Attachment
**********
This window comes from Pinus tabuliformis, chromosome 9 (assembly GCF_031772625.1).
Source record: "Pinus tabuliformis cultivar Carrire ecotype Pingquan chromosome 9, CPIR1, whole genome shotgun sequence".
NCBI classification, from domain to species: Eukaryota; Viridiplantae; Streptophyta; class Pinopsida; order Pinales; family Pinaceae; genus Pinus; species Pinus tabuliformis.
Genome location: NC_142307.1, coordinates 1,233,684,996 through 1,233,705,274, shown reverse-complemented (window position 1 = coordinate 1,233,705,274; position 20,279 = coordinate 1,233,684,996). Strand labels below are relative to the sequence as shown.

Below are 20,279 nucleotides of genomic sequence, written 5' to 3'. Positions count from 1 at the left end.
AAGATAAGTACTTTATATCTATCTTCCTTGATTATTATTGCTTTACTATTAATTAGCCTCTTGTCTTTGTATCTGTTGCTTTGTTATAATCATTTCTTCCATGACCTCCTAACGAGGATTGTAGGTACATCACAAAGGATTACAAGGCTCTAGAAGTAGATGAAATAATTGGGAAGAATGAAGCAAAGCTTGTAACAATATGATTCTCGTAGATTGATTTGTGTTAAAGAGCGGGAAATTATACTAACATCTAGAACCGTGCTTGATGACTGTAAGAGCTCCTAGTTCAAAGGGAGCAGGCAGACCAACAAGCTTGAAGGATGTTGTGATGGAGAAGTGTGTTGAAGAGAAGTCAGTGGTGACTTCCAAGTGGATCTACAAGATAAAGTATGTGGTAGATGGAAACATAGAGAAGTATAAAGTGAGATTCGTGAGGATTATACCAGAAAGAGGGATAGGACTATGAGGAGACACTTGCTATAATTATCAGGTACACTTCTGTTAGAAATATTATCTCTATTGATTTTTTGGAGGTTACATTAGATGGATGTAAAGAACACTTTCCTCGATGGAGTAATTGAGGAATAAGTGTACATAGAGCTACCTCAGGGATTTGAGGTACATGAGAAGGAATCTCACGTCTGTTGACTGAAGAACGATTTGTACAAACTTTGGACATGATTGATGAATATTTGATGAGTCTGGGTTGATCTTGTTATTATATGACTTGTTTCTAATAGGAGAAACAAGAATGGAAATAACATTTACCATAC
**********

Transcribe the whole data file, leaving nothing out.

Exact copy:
This window comes from Pinus tabuliformis, chromosome 9 (assembly GCF_031772625.1).
Source record: "Pinus tabuliformis cultivar Carrire ecotype Pingquan chromosome 9, CPIR1, whole genome shotgun sequence".
NCBI classification, from domain to species: Eukaryota; Viridiplantae; Streptophyta; class Pinopsida; order Pinales; family Pinaceae; genus Pinus; species Pinus tabuliformis.
Genome location: NC_142307.1, coordinates 1,233,684,996 through 1,233,705,274, shown reverse-complemented (window position 1 = coordinate 1,233,705,274; position 20,279 = coordinate 1,233,684,996). Strand labels below are relative to the sequence as shown.

Below are 20,279 nucleotides of genomic sequence, written 5' to 3'. Positions count from 1 at the left end.
AAGATAAGTACTTTATATCTATCTTCCTTGATTATTATTGCTTTACTATTAATTAGCCTCTTGTCTTTGTATCTGTTGCTTTGTTATAATCATTTCTTCCATGACCTCCTAACGAGGATTGTAGGTACATCACAAAGGATTACAAGGCTCTAGAAGTAGATGAAATAATTGGGAAGAATGAAGCAAAGCTTGTAACAATATGATTCTCGTAGATTGATTTGTGTTAAAGAGCGGGAAATTATACTAACATCTAGAACCGTGCTTGATGACTGTAAGAGCTCCTAGTTCAAAGGGAGCAGGCAGACCAACAAGCTTGAAGGATGTTGTGATGGAGAAGTGTGTTGAAGAGAAGTCAGTGGTGACTTCCAAGTGGATCTACAAGATAAAGTATGTGGTAGATGGAAACATAGAGAAGTATAAAGTGAGATTCGTGAGGATTATACCAGAAAGAGGGATAGGACTATGAGGAGACACTTGCTATAATTATCAGGTACACTTCTGTTAGAAATATTATCTCTATTGATTTTTTGGAGGTTACATTAGATGGATGTAAAGAACACTTTCCTCGATGGAGTAATTGAGGAATAAGTGTACATAGAGCTACCTCAGGGATTTGAGGTACATGAGAAGGAATCTCACGTCTGTTGACTGAAGAACGATTTGTACAAACTTTGGACATGATTGATGAATATTTGATGAGTCTGGGTTGATCTTGTTATTATATGACTTGTTTCTAATAGGAGAAACAAGAATGGAAATAACATTTACCATAC